"The leave of the [High Court judge] is required for any appeal from a
decision of the court under this section." 

ASM then applied to the Court of Appeal for permission to appeal from the dismissal of its High Court application.  The question before the Court was whether, given the provisions of s.68(4), it had jurisdiction to entertain an application for permission to appeal from the substantive decision of the judge.  ASM contended that the judge's waiver holding was so clearly and obviously wrong that one of two consequences must follow: first, there had been no s.68 decision at all either for that reason or because, while waiver might operate as a defence to the claim of a serious irregularity, a decision on waiver was a decision on a defence to the assertion of serious irregularity not a decision on the assertion itself and, secondly, the judge's decision had been an unlawful contravention of Art.6 European Convention on Human Rights ("EHCR"), which guarantees a fair hearing before an impartial tribunal.  If the tribunal had apparently been partial as the judge had found, he had – so ASM argued - no option in law other than to set aside the award and a refusal to do so made his decision unlawful.

Distinguishing Cetelem SA v Roust Holdings Ltd [2005] EWCA Civ 618, the Court of Appeal held that there was no doubt that the judge had had jurisdiction either to grant ASM's application or to refuse it.  Whichever way the decision went, it was still a decision under s.68 and a refusal of permission to appeal was likewise a decision under that section.  It could not, therefore, be challenged by way of appeal even if the decision was wrong or, even, obviously wrong.  The fact that waiver (or indeed estoppel)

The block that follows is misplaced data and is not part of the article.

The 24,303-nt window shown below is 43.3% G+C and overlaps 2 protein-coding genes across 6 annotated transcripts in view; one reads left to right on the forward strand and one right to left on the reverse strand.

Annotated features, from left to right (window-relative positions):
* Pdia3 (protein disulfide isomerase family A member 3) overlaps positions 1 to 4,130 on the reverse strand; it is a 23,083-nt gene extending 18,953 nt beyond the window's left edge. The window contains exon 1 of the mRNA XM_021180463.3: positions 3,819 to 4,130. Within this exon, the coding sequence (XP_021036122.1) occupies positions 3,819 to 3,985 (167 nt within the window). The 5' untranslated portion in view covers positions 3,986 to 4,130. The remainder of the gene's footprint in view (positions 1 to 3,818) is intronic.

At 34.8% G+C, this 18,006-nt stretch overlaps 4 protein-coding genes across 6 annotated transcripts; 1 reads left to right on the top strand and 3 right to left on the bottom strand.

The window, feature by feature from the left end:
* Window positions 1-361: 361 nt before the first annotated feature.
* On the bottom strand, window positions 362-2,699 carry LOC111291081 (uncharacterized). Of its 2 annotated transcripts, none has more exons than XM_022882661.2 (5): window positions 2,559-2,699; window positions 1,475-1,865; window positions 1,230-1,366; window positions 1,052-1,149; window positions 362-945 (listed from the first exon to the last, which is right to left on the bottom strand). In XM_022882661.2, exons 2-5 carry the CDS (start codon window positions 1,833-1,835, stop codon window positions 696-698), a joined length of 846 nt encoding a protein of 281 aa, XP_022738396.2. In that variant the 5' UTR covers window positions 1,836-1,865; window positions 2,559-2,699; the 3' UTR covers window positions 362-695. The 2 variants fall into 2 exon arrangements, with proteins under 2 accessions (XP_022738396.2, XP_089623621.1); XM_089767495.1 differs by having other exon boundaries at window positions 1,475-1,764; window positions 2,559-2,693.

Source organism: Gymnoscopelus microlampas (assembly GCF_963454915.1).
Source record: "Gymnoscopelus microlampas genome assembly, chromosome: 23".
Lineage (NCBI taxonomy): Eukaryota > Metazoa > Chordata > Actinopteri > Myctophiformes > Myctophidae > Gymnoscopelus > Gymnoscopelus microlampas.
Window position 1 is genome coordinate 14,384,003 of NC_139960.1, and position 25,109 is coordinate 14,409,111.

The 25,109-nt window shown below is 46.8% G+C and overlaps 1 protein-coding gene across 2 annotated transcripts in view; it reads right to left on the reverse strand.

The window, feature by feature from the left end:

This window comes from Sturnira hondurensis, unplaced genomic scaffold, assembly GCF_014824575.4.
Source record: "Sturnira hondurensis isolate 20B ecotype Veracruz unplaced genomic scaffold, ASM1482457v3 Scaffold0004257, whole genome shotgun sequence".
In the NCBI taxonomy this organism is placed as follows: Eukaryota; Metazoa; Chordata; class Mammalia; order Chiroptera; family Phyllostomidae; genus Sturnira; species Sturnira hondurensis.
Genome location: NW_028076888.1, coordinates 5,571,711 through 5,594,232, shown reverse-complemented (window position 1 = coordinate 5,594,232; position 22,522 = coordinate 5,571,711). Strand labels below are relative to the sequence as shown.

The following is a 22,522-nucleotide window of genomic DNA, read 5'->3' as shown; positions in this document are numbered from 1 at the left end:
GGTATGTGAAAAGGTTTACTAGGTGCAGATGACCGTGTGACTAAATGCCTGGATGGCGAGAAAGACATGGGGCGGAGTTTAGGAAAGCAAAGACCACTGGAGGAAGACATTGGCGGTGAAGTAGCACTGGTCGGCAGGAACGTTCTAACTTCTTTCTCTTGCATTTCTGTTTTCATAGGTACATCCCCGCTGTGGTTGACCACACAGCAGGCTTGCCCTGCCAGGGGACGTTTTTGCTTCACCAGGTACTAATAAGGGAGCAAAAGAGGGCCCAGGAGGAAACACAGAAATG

could be said to operate as a defence to a prima facie entitlement was irrelevant.

The allegation of bias had been dealt with by the judge at first instance in a public and impartial hearing and there was no apparent contravention of Art.6 in respect of either the s.68 application or in respect of the further determination whether there should be permission to appeal.  The present case was therefore entirely outside the residual jurisdiction of the Court of Appeal identified in North Range Shipping Ltd v Seatrans Shipping Corpn [2002] EWCA Civ 405.  

ASM's contention that, if a judge fails to remedy the breach of an ECHR obligation he is himself in breach of the ECHR because he has not upheld the right which the ECHR has itself guaranteed, was misguided for a number of reasons.  First, the European Court is not concerned with the merits of the decision which is under attack, but only to see that the procedure has been fair, see English v Emery Reimbold & Strick Ltd [2002] EWCA Civ 605. Secondly there is no overarching principle laid down by the ECHR that
an award tainted by apparent bias must be set aside, instead national courts are allowed to decide whether or not it should be set aside (reference was made to (i) Bulut v Austria, (1996) 24 EHRR 84 (ii) Nordström-Janzon v Netherlands (28101/95 of 27 November 1996) (iii) Suovaniemi v Finland (31737/96 of 23February 1999)).

Given the absence of any realistic argument that the judge's decision had contravened ASM's EHCR rights, the Court of Appeal concluded that, as a matter of English law, it had no jurisdiction to grant permission to appeal and the present application had necessarily to be dismissed.  Further, while there had been some argument on whether the judge's decision had been based on s.73 of the Act or on waiver at common law, nothing could turn on that distinction; permission to appeal without the judge's leave was prohibited by s.68(4) in either case.